Midnight in Mexico: A Reporter's Journey Through a Country's Descent into Darkness

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Overview


A crusading Mexican-American journalist searches for justice and hope in an increasingly violent Mexico

In the last decade, more than 100,000 people have been killed or disappeared in the Mexican drug war, and drug trafficking there is a multibillion-dollar business. In a country where the powerful are rarely scrutinized, noted Mexican-American journalist Alfredo Corchado refuses to shrink from reporting on government corruption, murders in Juárez, or the ruthless drug cartels ...

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Midnight in Mexico: A Reporter's Journey Through a Country's Descent into Darkness

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Overview


A crusading Mexican-American journalist searches for justice and hope in an increasingly violent Mexico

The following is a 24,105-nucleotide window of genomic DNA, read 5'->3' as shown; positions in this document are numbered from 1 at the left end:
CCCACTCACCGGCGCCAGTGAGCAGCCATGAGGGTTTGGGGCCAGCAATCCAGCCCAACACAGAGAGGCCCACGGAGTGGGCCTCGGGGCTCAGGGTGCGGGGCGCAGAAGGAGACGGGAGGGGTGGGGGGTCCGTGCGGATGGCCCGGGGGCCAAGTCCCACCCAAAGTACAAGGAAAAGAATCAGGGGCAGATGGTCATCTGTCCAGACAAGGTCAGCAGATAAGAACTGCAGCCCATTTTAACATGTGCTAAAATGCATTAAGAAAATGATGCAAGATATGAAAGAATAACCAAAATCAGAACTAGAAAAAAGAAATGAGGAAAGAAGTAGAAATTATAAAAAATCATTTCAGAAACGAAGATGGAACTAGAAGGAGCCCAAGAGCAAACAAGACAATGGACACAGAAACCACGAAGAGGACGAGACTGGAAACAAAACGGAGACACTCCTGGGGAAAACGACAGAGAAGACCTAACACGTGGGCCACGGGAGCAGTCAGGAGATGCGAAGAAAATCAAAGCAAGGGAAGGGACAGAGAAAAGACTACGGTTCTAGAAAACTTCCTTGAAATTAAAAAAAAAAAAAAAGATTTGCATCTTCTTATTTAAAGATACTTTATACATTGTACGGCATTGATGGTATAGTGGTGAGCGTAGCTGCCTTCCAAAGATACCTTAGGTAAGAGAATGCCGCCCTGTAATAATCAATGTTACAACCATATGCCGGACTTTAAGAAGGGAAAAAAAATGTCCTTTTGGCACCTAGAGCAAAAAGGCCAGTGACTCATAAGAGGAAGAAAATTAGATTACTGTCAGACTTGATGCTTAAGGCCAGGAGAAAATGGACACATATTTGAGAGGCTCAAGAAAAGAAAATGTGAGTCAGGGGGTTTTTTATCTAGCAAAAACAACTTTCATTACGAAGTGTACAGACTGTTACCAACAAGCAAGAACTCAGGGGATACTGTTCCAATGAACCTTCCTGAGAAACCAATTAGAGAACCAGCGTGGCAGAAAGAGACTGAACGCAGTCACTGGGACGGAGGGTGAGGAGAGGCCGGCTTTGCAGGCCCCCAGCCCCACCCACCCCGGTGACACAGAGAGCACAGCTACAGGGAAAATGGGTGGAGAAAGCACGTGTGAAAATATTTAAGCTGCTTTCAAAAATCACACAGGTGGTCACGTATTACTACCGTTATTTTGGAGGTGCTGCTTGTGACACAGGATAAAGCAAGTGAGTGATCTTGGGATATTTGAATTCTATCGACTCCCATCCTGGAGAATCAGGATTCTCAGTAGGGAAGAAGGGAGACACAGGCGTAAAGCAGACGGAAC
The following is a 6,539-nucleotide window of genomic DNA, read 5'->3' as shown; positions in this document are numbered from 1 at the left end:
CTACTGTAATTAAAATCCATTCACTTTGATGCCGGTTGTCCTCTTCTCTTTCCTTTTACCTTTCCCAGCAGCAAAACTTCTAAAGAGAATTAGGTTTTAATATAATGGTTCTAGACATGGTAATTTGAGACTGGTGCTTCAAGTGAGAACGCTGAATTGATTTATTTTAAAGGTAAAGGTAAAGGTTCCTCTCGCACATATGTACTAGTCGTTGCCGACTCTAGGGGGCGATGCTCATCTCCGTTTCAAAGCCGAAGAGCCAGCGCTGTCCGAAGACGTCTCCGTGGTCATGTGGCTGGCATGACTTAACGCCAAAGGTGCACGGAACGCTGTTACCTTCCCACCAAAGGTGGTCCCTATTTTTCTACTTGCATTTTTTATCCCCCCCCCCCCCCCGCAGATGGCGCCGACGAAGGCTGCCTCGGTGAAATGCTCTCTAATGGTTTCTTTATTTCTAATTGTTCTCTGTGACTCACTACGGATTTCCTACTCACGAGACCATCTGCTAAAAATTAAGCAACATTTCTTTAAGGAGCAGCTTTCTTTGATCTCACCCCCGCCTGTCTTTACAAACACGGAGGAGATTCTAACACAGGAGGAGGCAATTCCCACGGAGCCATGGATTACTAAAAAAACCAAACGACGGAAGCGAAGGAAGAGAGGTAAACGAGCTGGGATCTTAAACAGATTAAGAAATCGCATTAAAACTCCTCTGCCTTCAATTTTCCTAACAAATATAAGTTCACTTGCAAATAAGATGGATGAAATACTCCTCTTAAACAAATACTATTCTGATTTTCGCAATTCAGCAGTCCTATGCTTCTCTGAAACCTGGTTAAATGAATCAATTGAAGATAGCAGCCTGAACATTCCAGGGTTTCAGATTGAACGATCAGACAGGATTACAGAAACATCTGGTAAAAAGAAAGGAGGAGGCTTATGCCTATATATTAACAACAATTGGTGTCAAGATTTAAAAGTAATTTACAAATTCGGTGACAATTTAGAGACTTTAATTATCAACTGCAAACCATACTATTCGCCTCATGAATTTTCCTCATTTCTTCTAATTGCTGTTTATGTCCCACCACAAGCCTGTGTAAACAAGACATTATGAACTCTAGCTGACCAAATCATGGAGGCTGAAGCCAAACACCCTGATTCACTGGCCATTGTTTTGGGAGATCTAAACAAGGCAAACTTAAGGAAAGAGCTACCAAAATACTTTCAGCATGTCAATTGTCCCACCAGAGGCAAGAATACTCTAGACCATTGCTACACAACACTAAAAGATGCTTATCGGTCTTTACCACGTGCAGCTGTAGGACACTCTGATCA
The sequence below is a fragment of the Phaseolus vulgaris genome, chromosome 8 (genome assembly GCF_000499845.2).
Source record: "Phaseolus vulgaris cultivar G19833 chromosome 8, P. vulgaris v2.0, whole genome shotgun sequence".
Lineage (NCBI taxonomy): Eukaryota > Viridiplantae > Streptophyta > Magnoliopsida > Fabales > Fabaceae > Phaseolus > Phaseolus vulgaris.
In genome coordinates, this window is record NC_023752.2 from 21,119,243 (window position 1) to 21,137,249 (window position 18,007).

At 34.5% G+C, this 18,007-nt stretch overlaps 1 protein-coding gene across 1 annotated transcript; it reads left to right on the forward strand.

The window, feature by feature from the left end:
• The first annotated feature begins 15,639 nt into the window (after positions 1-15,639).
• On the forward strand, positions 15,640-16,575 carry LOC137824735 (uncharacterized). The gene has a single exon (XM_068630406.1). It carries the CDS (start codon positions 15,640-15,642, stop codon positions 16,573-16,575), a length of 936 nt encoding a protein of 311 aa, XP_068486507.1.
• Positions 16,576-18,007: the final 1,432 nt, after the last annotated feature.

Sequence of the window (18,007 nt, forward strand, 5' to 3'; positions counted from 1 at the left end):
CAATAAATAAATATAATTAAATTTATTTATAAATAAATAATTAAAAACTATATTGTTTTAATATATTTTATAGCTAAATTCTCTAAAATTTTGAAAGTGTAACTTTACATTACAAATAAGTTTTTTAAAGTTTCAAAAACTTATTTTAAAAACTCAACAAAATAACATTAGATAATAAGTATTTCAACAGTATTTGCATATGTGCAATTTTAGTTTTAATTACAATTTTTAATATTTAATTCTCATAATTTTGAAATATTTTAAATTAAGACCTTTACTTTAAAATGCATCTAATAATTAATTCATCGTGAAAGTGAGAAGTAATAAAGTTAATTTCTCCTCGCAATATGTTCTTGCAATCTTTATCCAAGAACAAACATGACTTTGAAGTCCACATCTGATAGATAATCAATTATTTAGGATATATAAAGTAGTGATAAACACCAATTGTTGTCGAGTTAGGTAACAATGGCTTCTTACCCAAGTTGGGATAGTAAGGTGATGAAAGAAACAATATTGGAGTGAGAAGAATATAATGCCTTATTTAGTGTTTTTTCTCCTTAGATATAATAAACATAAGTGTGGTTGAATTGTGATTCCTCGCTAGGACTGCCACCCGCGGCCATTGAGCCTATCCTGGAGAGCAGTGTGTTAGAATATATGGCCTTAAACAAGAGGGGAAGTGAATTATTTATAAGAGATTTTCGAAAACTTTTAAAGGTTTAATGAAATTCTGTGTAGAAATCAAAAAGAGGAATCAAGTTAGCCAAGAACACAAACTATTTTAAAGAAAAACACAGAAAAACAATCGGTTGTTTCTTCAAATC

In the last decade, more than 100,000 people have been killed or disappeared in the Mexican drug war, and drug trafficking there is a multibillion-dollar business. In a country where the powerful are rarely scrutinized, noted Mexican-American journalist Alfredo Corchado refuses to shrink from reporting on government corruption, murders in Juárez, or the ruthless drug cartels of Mexico. One night, Corchado received a tip that he could be the next target of the Zetas, a violent paramilitary group—and that he had twenty-four hours to find out if the threat was true. Midnight in Mexico is the story of one man’s quest to report the truth of his country—as he races to save his own life.

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Editorial Reviews

Washington Post - Marie Arana
Electrifying… Corchado documents his own race against time with white-knuckle alarm. Searching for clues about the death threat against him, he gives readers an intimate sense of the murky alliances: the drug thugs who lunch with U.S. government officials, the cheeky prostitute who holds more valuable information than any high-level bureaucrat, the broadcast journalist who can't tear herself away from the gore.
Dallas Morning News - Alan Cheuse